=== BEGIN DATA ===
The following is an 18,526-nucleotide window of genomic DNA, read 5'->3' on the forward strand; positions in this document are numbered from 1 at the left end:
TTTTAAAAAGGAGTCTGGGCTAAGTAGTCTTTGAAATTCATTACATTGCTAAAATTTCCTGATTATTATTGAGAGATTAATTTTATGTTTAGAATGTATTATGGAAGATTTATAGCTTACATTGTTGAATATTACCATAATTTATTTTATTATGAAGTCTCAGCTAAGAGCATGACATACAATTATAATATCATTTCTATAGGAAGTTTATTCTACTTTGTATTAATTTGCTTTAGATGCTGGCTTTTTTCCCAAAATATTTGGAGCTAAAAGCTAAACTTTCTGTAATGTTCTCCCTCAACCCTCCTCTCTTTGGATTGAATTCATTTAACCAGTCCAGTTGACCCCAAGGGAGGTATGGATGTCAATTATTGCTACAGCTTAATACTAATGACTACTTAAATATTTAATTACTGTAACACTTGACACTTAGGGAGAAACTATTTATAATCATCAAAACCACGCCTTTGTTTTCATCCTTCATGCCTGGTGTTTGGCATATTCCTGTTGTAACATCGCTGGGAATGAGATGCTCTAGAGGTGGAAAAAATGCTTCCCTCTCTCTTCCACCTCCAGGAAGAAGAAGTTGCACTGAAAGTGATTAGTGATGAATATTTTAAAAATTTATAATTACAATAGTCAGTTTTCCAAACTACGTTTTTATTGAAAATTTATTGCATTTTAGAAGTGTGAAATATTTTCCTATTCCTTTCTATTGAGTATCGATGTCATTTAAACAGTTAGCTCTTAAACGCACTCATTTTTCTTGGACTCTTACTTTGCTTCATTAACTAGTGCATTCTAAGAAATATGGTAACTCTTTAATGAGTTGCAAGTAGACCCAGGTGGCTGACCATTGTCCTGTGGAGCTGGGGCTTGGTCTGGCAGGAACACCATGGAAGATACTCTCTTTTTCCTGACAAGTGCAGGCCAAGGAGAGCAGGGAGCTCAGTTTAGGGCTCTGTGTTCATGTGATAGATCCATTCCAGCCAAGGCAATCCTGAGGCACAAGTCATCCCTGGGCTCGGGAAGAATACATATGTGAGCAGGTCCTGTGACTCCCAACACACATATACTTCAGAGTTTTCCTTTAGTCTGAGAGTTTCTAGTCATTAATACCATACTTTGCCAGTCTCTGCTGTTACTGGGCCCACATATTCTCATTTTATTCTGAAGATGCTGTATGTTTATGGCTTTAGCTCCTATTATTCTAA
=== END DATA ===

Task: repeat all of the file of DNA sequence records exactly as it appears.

The following is an 18,526-nucleotide window of genomic DNA, read 5'->3' on the forward strand; positions in this document are numbered from 1 at the left end:
TTTTAAAAAGGAGTCTGGGCTAAGTAGTCTTTGAAATTCATTACATTGCTAAAATTTCCTGATTATTATTGAGAGATTAATTTTATGTTTAGAATGTATTATGGAAGATTTATAGCTTACATTGTTGAATATTACCATAATTTATTTTATTATGAAGTCTCAGCTAAGAGCATGACATACAATTATAATATCATTTCTATAGGAAGTTTATTCTACTTTGTATTAATTTGCTTTAGATGCTGGCTTTTTTCCCAAAATATTTGGAGCTAAAAGCTAAACTTTCTGTAATGTTCTCCCTCAACCCTCCTCTCTTTGGATTGAATTCATTTAACCAGTCCAGTTGACCCCAAGGGAGGTATGGATGTCAATTATTGCTACAGCTTAATACTAATGACTACTTAAATATTTAATTACTGTAACACTTGACACTTAGGGAGAAACTATTTATAATCATCAAAACCACGCCTTTGTTTTCATCCTTCATGCCTGGTGTTTGGCATATTCCTGTTGTAACATCGCTGGGAATGAGATGCTCTAGAGGTGGAAAAAATGCTTCCCTCTCTCTTCCACCTCCAGGAAGAAGAAGTTGCACTGAAAGTGATTAGTGATGAATATTTTAAAAATTTATAATTACAATAGTCAGTTTTCCAAACTACGTTTTTATTGAAAATTTATTGCATTTTAGAAGTGTGAAATATTTTCCTATTCCTTTCTATTGAGTATCGATGTCATTTAAACAGTTAGCTCTTAAACGCACTCATTTTTCTTGGACTCTTACTTTGCTTCATTAACTAGTGCATTCTAAGAAATATGGTAACTCTTTAATGAGTTGCAAGTAGACCCAGGTGGCTGACCATTGTCCTGTGGAGCTGGGGCTTGGTCTGGCAGGAACACCATGGAAGATACTCTCTTTTTCCTGACAAGTGCAGGCCAAGGAGAGCAGGGAGCTCAGTTTAGGGCTCTGTGTTCATGTGATAGATCCATTCCAGCCAAGGCAATCCTGAGGCACAAGTCATCCCTGGGCTCGGGAAGAATACATATGTGAGCAGGTCCTGTGACTCCCAACACACATATACTTCAGAGTTTTCCTTTAGTCTGAGAGTTTCTAGTCATTAATACCATACTTTGCCAGTCTCTGCTGTTACTGGGCCCACATATTCTCATTTTATTCTGAAGATGCTGTATGTTTATGGCTTTAGCTCCTATTATTCTAA